The ordinary Chinese may not be too curious about their new leaders whom they did not elect. But the two top leaders — Xi Jinping, the president, and Li Keqiang, the premier— have reasons to be careful about the public responses to the policies and measures they initiate and pursue. They need to be particularly cautious about how they tackle two crucial issues — corruption among government and party officials and the income gap between the rich and the poor. Both these issues threaten the State and the ruling communist party’s control over society as never before. In his report to the party congress last November, Hu Jintao, Mr Xi’s predecessor, had even warned that corruption could threaten the very ‘existence’ of the Chinese communist party. What he did not quite explain was why his own campaign to weed out corruption had failed. By all accounts, the answer lies in the very system that the communist party has bred and nurtured. The party’s control over every aspect of life and its total lack of accountability or transparency remain the most important reasons for endemic corruption in the Chinese political establishment. Only genuine political reform can stem the rot.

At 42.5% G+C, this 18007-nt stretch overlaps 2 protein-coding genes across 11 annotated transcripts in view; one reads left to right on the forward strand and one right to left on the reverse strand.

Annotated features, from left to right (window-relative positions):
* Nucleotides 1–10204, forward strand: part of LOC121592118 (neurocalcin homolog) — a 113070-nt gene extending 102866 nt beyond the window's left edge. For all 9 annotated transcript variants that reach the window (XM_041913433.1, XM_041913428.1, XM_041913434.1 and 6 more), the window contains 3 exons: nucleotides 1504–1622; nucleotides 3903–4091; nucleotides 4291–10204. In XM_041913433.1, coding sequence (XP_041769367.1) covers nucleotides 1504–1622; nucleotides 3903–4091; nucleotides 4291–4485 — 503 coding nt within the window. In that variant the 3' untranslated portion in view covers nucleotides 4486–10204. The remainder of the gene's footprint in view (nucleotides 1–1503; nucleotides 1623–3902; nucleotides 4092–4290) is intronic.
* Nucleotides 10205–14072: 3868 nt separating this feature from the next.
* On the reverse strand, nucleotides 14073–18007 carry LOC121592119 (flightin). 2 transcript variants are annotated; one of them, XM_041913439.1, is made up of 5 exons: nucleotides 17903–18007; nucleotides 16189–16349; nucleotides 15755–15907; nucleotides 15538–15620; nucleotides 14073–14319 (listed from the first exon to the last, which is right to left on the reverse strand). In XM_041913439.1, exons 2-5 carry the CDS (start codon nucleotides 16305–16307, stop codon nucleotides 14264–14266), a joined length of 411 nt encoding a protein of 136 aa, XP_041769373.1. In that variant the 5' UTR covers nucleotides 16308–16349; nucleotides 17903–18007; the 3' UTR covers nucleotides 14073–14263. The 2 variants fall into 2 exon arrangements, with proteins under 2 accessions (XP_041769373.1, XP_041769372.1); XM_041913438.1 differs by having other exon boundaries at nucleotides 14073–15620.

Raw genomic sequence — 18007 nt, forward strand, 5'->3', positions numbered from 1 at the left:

The new leaders’ international challenges are no less formidable. They inherit several major problems from the previous regime. The most menacing of these is the continuing tension in China-Japan ties over a small group of islands in the East China Sea. China’s disputes in the South China Sea with countries such as Vietnam and the Philippines make most nations in the region wary of what they suspect to be Beijing’s expansionist ambitions. Even India cannot but feel uneasy about China’s moves to expand its influence in South Asia. It is almost inevitable that the Chinese expansionist strategies will lead to the United States of America enhancing its security and strategic presence in the region. Also, China, as the only major ally of Pyongyang, must bear its responsibility for the latter’s nuclear ambitions. China’s new leaders have to prove that its economic and strategic rise is not a threat to peace and stability in its backyard and in the wider world.